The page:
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Interzone - Issue #235 - July/Aug 2011
Edited by Andy Cox
Cover Artist: Richard Wagner
Review by Sam Tomaino
TTA Press  ISBN/ITEM#: 0264-3596
Date: 28 August 2011

Links: Interzone / Pub Info / Table of Contents /

The July/Aug 2011 issue of Interzone, #235 is, with stories by Matthew Cook , Mercurio D. Rivera, Jon Wallace, Gareth L. Powell, and Al Robertson, along with the usual articles and features.

The July/Aug 2011 issue of Interzone has more of its always great stories.

The fiction begins with "Insha'Allah" by Matthew Coo. Religious Muslims settled on a desert planet. They were invaded by a race called the E'k. Defending them are ships of the Concordance, who are not Muslim. Shaomi worked as a nurse in the city until mullahs decided that was not suitable for a woman. Now, she lives in the country where she does the ritual preparation of dead women's bodies. When an infidel woman pilot is brought in badly wounded, she must hide her treatment of her from the local fundamentalist thugs. This was an interesting look at times not much different from our own.

"For Love's Delirium Haunts the Fractured Mind" by Mercurio D. Rivera is another story told in Rivera's Wergen universe, two of which have previously been published in Interzone. The Wergen are an intelligent race that react to human body chemistry by being utterly devoted to them. This has caused them to offer themselves as slaves to the humans, who treat them with contempt. Joriander is devoted to Lady Madeline and Master Alex until his brother gives him a drug to counteract the human pheromones. The story of his change and its aftermath are told beautifully by Rivera.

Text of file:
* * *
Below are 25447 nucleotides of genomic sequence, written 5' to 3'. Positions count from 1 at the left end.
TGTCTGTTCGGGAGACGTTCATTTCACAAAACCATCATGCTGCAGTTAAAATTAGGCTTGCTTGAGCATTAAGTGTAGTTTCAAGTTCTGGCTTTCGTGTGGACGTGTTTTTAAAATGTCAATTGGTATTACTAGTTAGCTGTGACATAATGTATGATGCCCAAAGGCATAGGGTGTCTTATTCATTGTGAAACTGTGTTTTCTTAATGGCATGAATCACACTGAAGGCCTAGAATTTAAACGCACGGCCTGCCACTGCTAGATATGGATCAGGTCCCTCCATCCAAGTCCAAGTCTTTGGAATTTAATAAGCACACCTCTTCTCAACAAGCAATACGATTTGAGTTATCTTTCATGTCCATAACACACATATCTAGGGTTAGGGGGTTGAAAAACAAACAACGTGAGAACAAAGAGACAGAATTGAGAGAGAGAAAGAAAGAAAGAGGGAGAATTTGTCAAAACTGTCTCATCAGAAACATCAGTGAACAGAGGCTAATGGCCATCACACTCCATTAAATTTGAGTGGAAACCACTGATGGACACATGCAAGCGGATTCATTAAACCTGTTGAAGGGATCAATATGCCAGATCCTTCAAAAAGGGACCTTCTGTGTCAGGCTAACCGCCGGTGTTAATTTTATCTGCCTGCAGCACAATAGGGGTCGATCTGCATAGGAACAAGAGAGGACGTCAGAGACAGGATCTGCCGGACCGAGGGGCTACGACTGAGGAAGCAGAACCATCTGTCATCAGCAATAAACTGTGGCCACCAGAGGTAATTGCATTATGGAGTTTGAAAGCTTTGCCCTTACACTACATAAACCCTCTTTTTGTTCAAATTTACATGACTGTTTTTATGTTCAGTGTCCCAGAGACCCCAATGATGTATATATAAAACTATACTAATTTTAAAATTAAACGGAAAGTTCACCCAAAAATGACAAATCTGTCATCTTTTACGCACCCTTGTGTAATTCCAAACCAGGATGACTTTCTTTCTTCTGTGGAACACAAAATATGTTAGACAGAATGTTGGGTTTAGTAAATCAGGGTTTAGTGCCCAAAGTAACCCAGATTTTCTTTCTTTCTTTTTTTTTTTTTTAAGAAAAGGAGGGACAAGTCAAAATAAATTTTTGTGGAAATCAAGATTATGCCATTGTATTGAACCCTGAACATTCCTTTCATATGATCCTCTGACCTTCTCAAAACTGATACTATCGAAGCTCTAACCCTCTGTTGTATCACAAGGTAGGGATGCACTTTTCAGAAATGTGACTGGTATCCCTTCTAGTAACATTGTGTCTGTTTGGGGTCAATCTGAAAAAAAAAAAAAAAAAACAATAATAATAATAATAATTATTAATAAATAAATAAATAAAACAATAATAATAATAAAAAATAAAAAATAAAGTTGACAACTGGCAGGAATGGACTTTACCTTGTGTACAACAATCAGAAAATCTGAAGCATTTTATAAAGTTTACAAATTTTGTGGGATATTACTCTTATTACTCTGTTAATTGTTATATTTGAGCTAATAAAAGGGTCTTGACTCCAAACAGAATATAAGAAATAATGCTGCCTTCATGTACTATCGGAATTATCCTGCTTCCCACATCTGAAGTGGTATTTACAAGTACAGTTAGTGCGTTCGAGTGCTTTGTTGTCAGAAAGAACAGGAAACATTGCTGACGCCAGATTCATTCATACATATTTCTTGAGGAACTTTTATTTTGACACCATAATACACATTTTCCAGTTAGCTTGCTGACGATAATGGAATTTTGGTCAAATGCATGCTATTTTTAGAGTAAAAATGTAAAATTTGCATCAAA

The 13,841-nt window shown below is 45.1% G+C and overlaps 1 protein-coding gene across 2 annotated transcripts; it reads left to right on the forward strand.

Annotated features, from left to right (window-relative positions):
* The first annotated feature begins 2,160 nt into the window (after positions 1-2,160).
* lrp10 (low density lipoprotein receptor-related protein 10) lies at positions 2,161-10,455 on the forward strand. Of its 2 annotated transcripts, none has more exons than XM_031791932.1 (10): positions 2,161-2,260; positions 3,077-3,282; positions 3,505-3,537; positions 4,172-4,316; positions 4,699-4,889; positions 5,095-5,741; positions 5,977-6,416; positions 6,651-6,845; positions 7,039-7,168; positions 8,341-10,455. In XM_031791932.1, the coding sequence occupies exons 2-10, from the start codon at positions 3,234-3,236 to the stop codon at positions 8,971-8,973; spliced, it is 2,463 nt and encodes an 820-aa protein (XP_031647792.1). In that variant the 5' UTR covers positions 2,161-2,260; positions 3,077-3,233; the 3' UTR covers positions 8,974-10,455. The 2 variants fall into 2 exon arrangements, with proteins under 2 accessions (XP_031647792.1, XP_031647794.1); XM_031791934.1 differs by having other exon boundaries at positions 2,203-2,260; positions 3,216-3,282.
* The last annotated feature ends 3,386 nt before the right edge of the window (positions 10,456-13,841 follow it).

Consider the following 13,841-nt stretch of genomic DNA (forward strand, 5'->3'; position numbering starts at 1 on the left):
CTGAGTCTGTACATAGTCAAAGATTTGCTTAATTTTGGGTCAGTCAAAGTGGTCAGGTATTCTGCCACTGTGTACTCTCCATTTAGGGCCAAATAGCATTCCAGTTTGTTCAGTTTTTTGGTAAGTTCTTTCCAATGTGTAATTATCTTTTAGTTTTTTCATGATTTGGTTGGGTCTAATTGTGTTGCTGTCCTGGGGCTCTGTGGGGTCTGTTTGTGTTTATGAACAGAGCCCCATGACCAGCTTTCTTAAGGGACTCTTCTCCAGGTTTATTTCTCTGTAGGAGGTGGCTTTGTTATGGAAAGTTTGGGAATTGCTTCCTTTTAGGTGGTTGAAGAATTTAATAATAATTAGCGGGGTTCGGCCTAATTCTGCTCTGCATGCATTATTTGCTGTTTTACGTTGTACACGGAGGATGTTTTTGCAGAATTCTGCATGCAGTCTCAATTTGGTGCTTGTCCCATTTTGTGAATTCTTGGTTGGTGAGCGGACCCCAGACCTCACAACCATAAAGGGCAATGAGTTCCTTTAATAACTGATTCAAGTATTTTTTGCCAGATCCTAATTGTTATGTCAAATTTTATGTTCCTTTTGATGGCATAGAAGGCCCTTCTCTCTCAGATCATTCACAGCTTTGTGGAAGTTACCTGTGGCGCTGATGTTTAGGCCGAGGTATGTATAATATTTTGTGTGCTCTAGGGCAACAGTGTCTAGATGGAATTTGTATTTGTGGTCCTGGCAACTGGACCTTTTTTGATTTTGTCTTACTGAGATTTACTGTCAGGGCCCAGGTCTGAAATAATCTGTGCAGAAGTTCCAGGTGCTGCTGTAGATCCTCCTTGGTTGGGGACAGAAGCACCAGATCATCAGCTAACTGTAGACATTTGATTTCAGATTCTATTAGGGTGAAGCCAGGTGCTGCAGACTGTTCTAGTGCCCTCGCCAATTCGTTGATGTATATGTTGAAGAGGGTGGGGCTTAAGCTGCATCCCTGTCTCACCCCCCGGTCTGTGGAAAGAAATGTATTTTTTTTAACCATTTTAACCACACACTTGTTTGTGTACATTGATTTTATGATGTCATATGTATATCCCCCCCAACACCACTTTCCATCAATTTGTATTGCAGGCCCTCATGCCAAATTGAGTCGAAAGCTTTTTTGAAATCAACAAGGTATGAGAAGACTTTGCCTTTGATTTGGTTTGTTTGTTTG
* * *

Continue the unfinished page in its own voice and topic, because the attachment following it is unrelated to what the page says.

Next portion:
"The Walrus and the Icebreaker" by Jon Wallace take place in a future in which the search for energy resources ahs become all out war. Our narrator has been developing a new weapon in that war, a somewhat intelligent walrus-like creature he calls Jorgen. He is training Jorgen to carry a torpedo to blow up enemy ships and himself. This has not been easy and things get even more desperate as the story develops. All in all, this was a grim but well-told tale of a possible future.

In "Eleven Minutes" by Gareth L. Powell, Gary and Carl are controlling a remote Mars rover from Earth. Gary is contemptuous of Carl's interest in a "popular science periodical" called Amazing Alternate Worlds because it posits the existence of an infinite number of alternate realities. Then they notice something strange in one of the pictures coming from the rover - a foot. This one was brief but entertaining with a great ending.

The fiction concludes with "Of Dawn" by Al Robertson. Sarah mourns the death of her brother, Peter, a soldier in the Middle East. She becomes interested in his poetry, a book of which had been published. A violinist, she is also interested in the music of Michael Kingfisher, an early twentieth century composer. Her brother had been inspired by Kingfisher and she begins to investigate his lost music. The story makes Kingfisher so real that one is tempted to Google his name and find out more about them. This becomes a classic quest story with an absolutely beautiful finish.

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